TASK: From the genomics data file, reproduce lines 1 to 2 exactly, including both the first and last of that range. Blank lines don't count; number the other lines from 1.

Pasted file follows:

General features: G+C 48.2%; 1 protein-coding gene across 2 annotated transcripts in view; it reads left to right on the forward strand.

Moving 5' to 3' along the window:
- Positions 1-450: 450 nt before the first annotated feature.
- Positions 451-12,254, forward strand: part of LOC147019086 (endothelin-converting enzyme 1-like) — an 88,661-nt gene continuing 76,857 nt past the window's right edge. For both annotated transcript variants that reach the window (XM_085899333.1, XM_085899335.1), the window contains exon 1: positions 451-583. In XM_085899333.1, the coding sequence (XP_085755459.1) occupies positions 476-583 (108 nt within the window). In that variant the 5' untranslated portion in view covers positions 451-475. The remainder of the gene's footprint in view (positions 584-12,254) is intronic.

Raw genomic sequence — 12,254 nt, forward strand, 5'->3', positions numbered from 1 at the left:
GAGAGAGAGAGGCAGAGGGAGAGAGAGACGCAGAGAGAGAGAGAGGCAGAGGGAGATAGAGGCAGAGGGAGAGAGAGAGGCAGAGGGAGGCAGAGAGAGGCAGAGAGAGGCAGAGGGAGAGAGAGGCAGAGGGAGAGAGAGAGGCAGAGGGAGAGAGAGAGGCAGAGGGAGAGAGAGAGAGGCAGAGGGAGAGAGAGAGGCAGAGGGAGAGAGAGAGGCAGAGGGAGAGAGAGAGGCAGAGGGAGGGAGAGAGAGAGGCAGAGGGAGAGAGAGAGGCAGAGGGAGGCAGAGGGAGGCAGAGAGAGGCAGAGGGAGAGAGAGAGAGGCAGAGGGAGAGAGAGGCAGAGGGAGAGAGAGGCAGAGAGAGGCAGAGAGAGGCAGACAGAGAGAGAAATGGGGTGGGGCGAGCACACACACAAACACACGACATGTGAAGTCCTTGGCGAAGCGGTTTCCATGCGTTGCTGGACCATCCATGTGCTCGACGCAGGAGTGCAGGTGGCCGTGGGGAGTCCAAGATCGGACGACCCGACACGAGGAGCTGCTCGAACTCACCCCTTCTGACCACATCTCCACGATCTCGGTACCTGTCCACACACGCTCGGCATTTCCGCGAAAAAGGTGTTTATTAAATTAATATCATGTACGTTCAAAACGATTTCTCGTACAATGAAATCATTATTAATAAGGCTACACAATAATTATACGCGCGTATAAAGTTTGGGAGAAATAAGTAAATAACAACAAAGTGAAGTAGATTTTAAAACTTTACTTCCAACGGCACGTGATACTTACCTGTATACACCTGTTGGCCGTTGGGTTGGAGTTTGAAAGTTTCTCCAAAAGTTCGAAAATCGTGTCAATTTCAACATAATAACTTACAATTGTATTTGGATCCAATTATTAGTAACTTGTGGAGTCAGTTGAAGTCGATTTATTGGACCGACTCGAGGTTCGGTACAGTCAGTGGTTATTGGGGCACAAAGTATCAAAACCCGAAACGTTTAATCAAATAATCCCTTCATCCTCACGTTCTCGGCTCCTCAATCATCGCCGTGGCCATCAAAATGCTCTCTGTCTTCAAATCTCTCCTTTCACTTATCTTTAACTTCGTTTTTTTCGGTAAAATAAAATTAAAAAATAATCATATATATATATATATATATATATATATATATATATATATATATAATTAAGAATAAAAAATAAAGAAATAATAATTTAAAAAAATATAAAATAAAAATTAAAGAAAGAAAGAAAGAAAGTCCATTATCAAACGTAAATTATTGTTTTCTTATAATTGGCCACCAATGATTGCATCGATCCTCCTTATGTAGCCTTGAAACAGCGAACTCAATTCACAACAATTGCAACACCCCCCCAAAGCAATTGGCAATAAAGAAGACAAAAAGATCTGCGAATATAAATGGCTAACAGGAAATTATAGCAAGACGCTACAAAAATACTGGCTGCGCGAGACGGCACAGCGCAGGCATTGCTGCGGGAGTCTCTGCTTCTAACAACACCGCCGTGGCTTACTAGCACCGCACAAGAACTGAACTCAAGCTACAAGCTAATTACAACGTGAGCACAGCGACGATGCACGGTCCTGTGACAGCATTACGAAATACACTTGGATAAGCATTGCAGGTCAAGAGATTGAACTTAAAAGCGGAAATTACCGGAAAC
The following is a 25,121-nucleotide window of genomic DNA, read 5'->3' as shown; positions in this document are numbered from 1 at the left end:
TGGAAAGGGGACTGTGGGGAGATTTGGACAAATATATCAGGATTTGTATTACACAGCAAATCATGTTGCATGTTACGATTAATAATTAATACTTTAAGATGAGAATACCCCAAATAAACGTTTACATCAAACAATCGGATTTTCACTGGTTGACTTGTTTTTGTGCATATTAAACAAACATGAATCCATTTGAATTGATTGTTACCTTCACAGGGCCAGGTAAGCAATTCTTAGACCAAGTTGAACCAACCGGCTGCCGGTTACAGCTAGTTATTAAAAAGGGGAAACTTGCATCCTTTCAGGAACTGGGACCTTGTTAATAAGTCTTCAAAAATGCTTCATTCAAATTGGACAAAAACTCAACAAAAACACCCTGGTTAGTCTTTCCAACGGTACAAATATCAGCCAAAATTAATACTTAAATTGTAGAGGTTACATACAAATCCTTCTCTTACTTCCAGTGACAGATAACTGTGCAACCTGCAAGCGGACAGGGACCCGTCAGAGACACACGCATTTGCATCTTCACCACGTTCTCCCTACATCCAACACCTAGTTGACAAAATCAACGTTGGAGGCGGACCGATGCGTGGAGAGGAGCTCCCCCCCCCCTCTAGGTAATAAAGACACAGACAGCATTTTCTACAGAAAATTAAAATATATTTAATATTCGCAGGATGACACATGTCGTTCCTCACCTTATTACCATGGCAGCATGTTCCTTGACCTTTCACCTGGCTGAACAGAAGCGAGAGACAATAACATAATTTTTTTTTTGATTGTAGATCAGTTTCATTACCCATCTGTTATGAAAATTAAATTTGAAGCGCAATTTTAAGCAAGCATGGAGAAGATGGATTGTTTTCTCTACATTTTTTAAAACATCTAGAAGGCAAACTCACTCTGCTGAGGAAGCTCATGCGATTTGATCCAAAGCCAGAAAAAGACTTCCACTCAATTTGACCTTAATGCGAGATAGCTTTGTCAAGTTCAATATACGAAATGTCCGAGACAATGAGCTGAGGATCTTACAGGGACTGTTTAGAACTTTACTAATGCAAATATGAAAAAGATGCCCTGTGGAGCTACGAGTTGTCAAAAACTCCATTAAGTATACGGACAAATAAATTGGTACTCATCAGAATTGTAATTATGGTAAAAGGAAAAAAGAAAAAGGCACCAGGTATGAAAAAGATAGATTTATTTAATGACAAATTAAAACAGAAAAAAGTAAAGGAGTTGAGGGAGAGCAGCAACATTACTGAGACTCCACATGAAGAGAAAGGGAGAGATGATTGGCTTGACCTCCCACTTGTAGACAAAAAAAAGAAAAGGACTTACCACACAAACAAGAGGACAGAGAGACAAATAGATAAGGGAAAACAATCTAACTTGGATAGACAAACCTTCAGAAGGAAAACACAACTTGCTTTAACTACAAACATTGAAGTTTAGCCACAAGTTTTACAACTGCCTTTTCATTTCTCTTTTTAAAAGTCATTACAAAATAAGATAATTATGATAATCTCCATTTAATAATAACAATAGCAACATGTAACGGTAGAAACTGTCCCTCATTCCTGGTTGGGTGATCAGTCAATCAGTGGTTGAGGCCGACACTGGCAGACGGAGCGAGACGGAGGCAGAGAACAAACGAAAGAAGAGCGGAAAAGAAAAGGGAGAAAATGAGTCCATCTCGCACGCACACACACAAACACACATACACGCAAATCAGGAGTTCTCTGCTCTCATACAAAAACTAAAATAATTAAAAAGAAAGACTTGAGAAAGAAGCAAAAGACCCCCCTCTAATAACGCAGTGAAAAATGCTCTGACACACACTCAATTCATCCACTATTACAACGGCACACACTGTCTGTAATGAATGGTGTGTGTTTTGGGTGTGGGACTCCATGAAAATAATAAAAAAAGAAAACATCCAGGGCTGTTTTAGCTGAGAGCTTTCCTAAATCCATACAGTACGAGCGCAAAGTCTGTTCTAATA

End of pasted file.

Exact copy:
General features: G+C 48.2%; 1 protein-coding gene across 2 annotated transcripts in view; it reads left to right on the forward strand.

Moving 5' to 3' along the window: